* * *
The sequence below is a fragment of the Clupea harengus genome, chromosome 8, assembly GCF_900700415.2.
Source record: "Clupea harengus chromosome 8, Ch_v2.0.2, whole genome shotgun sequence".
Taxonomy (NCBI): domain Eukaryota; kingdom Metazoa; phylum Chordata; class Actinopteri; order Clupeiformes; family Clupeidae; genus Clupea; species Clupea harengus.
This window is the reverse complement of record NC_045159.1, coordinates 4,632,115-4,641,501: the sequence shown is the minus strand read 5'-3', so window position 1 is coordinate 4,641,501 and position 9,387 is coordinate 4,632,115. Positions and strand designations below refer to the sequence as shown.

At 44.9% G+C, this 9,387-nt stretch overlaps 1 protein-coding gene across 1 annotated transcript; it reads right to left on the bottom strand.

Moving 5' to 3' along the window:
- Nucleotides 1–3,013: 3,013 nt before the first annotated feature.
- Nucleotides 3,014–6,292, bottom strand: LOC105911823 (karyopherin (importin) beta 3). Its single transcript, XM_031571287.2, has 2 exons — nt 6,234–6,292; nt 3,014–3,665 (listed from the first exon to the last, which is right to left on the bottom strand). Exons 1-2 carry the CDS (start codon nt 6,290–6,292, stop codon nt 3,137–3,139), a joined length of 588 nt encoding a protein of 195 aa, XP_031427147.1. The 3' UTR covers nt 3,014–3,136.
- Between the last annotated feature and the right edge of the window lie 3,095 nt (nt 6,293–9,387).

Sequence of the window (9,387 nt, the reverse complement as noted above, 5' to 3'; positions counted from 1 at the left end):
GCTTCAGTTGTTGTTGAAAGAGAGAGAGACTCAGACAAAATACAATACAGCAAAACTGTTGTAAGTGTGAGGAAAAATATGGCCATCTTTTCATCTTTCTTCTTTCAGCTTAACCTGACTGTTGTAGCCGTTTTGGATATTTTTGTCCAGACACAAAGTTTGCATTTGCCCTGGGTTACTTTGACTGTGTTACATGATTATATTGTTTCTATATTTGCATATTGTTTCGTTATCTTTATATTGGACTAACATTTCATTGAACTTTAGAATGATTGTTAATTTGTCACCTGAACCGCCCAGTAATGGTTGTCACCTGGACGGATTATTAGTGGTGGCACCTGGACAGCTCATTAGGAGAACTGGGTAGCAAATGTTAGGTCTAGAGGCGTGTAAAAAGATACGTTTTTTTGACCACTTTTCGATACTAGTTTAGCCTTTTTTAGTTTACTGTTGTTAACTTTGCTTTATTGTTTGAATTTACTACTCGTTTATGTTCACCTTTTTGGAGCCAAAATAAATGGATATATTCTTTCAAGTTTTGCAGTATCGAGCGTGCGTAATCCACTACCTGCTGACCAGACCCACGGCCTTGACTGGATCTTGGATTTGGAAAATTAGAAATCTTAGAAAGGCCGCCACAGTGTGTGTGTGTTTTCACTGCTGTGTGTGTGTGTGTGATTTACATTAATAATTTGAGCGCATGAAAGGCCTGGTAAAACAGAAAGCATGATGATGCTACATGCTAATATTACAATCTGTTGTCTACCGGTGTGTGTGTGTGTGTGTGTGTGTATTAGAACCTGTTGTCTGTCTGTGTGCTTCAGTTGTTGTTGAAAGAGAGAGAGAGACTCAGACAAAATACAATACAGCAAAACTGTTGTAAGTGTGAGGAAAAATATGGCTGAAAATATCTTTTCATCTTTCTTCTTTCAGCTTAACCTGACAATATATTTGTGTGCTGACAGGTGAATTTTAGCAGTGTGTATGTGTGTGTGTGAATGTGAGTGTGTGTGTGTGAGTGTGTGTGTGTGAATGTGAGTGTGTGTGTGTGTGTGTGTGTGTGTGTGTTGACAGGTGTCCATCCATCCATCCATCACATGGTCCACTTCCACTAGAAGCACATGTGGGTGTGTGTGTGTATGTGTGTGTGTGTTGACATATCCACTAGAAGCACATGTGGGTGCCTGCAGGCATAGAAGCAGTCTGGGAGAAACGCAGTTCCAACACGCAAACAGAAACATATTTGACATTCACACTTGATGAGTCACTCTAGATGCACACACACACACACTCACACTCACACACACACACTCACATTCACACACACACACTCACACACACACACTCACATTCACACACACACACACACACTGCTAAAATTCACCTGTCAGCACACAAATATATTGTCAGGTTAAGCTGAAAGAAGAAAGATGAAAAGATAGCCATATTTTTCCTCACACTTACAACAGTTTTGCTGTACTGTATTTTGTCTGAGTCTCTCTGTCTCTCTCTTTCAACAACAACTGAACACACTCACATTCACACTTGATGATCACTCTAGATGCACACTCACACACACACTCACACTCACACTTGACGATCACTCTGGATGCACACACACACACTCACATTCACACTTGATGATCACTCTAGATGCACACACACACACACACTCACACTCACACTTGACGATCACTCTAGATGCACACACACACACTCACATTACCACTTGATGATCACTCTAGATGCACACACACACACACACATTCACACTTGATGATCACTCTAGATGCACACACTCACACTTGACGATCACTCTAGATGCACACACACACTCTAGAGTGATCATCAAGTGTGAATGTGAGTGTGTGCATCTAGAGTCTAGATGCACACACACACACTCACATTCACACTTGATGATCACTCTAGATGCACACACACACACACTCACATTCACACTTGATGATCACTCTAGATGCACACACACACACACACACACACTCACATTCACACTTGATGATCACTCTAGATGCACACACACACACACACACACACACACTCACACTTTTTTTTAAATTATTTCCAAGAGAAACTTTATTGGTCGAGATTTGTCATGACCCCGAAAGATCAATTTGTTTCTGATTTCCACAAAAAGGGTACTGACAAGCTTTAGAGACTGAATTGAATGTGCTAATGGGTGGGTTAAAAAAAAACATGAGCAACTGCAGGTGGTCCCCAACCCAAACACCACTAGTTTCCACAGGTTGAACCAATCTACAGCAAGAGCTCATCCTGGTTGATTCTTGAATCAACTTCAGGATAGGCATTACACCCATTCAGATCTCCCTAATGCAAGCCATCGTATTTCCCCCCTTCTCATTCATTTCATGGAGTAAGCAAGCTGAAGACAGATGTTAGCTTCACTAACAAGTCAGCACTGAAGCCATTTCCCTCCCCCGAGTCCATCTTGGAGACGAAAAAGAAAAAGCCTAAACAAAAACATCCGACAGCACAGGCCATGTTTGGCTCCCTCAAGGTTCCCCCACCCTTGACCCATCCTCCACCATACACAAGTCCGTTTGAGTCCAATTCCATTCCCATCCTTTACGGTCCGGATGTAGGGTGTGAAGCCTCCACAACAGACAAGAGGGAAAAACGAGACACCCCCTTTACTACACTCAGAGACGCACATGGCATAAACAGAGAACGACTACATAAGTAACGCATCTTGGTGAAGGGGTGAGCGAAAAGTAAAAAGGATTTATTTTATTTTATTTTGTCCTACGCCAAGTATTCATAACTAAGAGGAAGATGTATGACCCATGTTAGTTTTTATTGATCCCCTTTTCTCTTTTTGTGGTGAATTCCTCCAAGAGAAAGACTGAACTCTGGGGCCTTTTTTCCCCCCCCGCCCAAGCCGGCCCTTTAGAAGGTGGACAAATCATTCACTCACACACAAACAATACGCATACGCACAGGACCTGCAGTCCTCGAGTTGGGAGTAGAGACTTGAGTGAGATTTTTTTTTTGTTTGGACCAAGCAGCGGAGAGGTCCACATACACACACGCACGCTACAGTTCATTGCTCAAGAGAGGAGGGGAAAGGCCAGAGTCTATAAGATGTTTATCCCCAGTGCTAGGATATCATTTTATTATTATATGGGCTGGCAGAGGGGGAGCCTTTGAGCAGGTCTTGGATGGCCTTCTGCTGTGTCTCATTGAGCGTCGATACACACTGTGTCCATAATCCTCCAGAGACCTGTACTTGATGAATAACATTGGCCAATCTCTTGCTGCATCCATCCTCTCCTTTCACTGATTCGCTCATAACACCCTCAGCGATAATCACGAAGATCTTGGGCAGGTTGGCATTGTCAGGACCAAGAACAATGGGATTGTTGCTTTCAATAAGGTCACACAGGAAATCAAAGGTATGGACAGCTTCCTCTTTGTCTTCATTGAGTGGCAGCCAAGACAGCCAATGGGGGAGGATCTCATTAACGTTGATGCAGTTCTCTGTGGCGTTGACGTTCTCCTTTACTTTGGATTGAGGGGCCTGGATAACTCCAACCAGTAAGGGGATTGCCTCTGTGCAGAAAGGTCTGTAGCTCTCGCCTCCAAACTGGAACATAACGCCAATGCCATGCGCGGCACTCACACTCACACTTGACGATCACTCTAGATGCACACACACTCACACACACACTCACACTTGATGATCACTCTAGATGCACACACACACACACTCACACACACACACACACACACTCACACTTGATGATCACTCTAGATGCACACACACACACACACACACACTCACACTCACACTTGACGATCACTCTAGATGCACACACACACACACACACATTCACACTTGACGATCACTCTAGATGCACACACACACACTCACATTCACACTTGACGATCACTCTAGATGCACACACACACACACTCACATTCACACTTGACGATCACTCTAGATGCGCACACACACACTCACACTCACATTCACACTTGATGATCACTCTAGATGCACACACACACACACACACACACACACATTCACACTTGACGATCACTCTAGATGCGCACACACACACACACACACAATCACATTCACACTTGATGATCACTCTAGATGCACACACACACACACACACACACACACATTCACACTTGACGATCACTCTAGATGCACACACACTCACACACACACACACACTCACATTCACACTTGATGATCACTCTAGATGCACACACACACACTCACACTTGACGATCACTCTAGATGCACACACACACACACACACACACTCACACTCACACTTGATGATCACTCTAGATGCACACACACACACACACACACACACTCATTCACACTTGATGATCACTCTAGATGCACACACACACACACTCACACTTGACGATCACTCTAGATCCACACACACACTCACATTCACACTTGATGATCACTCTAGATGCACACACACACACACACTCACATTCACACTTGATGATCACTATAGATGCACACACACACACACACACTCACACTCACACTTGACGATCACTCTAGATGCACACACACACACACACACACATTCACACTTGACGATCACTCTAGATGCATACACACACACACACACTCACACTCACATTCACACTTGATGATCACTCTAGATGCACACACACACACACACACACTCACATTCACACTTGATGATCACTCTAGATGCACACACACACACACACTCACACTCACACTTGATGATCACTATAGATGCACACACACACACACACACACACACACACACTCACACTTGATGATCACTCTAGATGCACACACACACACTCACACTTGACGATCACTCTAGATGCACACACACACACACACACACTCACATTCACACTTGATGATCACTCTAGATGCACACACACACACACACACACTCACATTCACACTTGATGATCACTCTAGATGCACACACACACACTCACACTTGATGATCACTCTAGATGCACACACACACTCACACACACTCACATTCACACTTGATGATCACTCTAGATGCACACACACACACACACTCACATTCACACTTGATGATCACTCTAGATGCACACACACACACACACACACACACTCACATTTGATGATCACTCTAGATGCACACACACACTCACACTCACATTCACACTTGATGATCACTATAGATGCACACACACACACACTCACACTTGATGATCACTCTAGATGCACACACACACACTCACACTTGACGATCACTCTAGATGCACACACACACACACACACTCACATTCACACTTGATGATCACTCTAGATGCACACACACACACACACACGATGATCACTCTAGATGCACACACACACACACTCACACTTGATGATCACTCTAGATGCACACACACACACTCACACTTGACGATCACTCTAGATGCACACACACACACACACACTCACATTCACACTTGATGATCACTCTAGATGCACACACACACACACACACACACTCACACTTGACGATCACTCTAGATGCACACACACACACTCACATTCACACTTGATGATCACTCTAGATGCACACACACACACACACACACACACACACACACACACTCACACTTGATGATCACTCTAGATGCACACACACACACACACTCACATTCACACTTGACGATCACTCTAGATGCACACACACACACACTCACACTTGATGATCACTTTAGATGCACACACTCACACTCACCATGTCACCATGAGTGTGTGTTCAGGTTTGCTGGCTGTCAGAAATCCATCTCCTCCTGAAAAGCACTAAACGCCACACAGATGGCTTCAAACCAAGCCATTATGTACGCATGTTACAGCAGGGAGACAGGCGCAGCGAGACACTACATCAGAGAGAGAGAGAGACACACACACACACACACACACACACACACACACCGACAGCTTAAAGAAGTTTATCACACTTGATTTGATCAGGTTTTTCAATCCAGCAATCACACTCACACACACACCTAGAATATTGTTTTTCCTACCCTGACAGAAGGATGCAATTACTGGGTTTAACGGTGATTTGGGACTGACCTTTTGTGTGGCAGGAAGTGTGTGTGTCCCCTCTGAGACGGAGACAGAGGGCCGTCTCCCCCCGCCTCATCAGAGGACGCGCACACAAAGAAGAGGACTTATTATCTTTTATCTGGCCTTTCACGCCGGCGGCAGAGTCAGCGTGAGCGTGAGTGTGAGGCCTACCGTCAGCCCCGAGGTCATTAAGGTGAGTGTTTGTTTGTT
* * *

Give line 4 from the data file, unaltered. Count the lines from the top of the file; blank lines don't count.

This window is the reverse complement of record NC_045159.1, coordinates 4,632,115-4,641,501: the sequence shown is the minus strand read 5'-3', so window position 1 is coordinate 4,641,501 and position 9,387 is coordinate 4,632,115. Positions and strand designations below refer to the sequence as shown.